Taking the idea of the inside sales model one step further is the newly emergent Virtual Sales concept. For roughly the same cost as a VP of sales, firms such as NuGrowth Solutions provide a complete package, including unparalleled sales leadership, dedicated inside sales representatives, an effective demand generation team and proven territory management systems.
In an example to demonstrate how to calculate total cost per sales rep, Leslie and Holloway present the following scenario. “Say a software company pays its average sales rep $200,000 per year (base plus commission), and a sales rep incurs $50,000 per year in T&E expenses plus $80,000 in administrative and operating expenses. That totals $330,000 in direct costs per rep. To that must be added indirect costs (such as sales support and management personnel), which typically adds as much as 50% of the direct cost per rep, in this case $165,000. That brings the total cost per rep to $495,000 per year.” III.
Using those same basic figures, but applying NuGrowth’s model, a company would literally get three reps plus management, marketing support and systems for the cost of that one rep. Not only that, but because the virtual, or outsourced, sales organization is focused 100% on sales, they have the means, the experience and the expertise to begin a productive sales effort more quickly than most.
“When you hire us, you get the team, the infrastructure and a sales culture, already built and ready to hit the ground running – and that applies to both marketing and sales services,” said CEO Greg Tillar.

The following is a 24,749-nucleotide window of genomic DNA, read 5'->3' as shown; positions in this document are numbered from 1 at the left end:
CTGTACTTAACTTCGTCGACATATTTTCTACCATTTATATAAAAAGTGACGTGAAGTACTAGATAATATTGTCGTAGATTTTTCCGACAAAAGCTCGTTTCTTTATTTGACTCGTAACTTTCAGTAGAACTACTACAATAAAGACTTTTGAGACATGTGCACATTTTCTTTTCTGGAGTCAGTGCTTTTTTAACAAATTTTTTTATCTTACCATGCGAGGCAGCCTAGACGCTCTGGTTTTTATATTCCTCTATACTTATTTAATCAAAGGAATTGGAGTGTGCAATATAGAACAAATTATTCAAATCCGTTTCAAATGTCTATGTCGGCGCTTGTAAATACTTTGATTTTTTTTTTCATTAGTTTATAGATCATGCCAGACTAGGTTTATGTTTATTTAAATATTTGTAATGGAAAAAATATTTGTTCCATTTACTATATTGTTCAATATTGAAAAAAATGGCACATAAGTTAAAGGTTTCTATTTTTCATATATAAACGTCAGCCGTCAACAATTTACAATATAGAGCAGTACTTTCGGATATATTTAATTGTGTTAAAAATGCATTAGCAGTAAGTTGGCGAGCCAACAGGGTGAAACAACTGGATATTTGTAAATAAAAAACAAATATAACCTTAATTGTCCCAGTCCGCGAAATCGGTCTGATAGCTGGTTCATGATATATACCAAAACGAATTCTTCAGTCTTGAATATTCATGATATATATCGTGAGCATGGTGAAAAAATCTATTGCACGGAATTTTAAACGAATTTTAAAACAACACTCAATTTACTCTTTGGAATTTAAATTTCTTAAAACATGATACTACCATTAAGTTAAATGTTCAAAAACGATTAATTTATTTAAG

“We not only come in ahead price wise, we also reduce your risk on the front end and enhance your opportunity on the other end. Once our systems are in place, you can move faster and ramp up the business quickly when you hit the right spot.”
“If you hire someone and they don’t work out, you’ve lost momentum. We keep the whole machine moving forward.”
V. Execute targeted marketing programs in conjunction with the sales effort
“If you build it, they will come,” might have worked for Kevin Costner in “Field of Dreams,” but it rarely works when launching a new product or business. Effective demand generation and lead generation marketing, done in conjunction with your outbound sales effort will serve to
- Build brand awareness
- Generate sales leads,
- Build pipelines, and
- Increase sales.
Staying mindful of the need to keep CAC down, marketing in the early stages of a launch must be purposeful and sales driven to directly drive leads into the pipeline.
VI. Plan to Scale
Start with a sales and marketing model that has all the scalability needed to go from 1 to 100 without paying the upfront cost for the 100. Your startup model should incorporate best practices in inside sales — hiring, training, score cards, territory management, demand generation, CRM implementation and execution and establish a model of success that can be repeated. Once that is done, the next hire is less risky and productivity occurs faster because benchmarks and systems are in place.
If your organization could benefit from a dedicated sales and marketing team acting as an extension of your company and a proven model built to scale quickly, NuGrowth is your solution.
We are passionate about helping our clients grow and go into each engagement with the understanding that the success of our partnership is based on trust and mutual respect. While we own the sales processes, our clients own the client relationships so team unity is critical.
If you are interested in working with a partner you can trust to grow business and leveraging a virtual sales and marketing model, please give us a call at 800-966-3051.